US Centers for Disease Control and Prevention and the Food and Drug Administration denoted on 30th August that the investigation of 215 cases of severe pulmonary disease related to the use of electronic cigarettes is under way.
In a statement, the two agencies said it was not clear whether these cases were associated with an electronic cigarette product or e-cigarette, but many patients added cannabis substances such as tetrahydrocannabinol and cannabinol(CBD) to electronic cigarettes.
CDC recommends that e-cigarette users not buy e juice or DIY substances from abnormal sales channels; adolescents, pregnant women and non-smoking adults should not use e-cigarettes; current e-cigarette users should monitor whether they have symptoms of cough, shortness of breath, chest tightness and so on, and report it within 90 days.
A recent patient in Illinois who used electronic cigarettes was hospitalized with severe lung disease on July 29 and died on August 20, the CDC said. It is reported that this is the first death case related to electronic cigarettes in the United States.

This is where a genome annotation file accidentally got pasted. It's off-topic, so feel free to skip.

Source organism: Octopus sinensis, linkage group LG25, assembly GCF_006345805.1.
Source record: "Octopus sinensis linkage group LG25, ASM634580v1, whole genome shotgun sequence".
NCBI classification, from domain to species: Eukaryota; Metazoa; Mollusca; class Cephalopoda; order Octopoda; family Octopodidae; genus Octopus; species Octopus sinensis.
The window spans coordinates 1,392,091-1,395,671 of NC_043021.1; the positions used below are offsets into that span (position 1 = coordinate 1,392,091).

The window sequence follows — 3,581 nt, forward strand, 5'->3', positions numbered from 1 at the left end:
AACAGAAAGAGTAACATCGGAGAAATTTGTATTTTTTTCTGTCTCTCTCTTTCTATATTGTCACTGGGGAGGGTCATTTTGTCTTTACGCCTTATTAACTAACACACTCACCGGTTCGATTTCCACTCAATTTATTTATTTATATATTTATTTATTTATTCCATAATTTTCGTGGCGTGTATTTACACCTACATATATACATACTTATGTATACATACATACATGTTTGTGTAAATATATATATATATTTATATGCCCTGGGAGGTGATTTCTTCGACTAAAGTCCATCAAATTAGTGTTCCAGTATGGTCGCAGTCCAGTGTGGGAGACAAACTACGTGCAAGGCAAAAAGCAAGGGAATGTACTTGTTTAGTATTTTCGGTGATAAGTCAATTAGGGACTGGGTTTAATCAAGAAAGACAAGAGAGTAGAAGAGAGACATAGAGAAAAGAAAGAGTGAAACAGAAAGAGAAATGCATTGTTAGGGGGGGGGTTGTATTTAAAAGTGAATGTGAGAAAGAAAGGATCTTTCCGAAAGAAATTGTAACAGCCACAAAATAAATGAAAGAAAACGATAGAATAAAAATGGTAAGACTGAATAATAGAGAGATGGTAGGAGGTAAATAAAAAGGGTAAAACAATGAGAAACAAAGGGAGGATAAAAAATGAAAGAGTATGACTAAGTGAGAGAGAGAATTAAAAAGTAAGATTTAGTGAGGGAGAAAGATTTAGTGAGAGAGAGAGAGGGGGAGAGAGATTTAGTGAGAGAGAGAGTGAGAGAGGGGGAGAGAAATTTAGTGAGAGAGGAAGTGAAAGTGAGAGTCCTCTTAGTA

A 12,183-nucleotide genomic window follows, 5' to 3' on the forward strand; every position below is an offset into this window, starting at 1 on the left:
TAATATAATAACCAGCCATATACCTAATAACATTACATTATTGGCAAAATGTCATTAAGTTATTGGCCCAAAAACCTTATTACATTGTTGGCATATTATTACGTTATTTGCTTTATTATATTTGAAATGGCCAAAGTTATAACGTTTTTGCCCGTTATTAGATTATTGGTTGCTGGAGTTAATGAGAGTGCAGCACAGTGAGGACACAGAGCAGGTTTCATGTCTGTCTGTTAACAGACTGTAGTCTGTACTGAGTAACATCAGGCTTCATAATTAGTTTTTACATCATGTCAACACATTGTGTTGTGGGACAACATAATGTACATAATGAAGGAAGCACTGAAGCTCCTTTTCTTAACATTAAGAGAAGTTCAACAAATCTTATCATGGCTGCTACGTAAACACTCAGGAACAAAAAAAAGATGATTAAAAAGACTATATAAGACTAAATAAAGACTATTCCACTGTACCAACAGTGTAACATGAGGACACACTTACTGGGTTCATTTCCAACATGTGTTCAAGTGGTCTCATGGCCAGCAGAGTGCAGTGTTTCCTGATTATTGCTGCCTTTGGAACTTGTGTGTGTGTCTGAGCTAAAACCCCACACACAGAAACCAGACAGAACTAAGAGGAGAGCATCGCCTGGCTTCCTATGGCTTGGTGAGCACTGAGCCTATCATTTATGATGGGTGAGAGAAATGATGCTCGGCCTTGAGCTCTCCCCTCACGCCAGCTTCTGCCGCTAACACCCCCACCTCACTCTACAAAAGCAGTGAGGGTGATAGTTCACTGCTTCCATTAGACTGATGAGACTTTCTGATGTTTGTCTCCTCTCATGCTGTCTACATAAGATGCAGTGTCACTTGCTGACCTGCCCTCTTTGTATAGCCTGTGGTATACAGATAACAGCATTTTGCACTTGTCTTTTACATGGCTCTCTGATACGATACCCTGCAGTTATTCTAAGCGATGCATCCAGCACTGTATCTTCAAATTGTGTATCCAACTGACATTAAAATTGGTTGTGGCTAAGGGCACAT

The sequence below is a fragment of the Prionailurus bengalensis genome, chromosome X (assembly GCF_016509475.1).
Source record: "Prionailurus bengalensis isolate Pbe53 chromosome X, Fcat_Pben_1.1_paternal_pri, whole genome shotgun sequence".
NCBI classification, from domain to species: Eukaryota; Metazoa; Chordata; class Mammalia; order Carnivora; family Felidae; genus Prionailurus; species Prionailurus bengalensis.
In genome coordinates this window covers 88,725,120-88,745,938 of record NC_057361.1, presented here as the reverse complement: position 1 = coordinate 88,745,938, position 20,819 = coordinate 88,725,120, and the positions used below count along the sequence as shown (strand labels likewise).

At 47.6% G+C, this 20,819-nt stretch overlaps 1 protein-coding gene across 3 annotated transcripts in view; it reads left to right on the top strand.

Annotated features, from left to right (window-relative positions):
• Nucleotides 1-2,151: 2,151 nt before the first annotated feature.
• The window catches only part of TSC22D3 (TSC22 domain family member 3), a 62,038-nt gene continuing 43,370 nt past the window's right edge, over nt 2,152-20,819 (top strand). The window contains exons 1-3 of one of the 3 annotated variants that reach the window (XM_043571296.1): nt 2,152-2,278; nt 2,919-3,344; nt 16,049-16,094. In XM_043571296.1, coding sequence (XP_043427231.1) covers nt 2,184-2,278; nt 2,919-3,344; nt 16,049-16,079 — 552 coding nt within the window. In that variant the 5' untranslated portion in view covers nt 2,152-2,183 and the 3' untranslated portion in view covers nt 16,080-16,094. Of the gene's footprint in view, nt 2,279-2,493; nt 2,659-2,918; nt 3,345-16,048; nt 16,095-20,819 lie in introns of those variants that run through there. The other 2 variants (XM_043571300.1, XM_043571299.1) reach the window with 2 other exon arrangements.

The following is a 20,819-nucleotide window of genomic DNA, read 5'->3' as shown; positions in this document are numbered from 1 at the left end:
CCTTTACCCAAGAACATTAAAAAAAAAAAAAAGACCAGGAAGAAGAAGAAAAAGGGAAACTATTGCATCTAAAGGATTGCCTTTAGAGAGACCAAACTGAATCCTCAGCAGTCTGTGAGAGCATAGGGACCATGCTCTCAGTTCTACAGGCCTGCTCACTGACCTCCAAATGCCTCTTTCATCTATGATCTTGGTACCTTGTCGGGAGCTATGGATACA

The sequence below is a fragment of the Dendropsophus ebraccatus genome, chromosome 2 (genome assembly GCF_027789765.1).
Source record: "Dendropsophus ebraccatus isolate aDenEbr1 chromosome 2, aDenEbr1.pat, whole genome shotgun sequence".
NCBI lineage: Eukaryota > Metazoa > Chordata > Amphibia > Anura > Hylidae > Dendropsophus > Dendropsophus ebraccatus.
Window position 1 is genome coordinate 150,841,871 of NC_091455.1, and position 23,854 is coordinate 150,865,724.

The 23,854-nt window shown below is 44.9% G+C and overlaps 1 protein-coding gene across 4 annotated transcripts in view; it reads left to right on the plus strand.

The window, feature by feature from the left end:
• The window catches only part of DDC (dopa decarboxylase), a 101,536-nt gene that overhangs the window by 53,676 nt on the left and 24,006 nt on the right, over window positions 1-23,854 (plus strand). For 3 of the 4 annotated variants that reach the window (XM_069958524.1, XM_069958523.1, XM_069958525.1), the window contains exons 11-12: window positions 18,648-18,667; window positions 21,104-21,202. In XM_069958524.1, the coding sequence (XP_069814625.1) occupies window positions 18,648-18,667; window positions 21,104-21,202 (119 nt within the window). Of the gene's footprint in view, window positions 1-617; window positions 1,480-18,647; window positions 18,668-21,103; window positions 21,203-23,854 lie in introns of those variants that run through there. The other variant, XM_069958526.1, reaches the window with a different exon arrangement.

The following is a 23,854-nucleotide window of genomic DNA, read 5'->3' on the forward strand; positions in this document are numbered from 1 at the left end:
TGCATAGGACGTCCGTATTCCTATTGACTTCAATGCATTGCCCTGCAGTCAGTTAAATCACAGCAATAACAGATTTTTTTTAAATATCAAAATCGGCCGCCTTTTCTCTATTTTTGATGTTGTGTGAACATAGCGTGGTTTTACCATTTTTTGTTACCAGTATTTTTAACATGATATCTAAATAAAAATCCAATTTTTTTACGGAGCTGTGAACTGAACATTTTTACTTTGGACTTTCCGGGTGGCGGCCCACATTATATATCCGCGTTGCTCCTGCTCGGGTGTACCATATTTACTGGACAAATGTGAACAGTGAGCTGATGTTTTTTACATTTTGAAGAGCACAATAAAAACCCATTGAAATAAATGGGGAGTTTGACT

The U.S. Department of Health has repeatedly warned about the possible health risks of e-cigarettes. On August 7, the US Drug Administration said it had received 127 reports of epileptic seizures following the use of electronic cigarettes and was investigating whether electronic cigarettes were a direct cause.
Electronic cigarette is mainly composed of batteries, heating core and evaporating devices and a pod with e-liquid. It can be used to vaporize the vape juice containing nicotine for users to inhale. The World Health Organization has published a report that there is no sufficient evidence that vaporizers can help quit smoking. Smokers can only benefit most when they quit nicotine intake altogether.
Related: People were vaping illicit cannabis carts last year without ending up in the hospital. So it makes sense to ask: What has changed?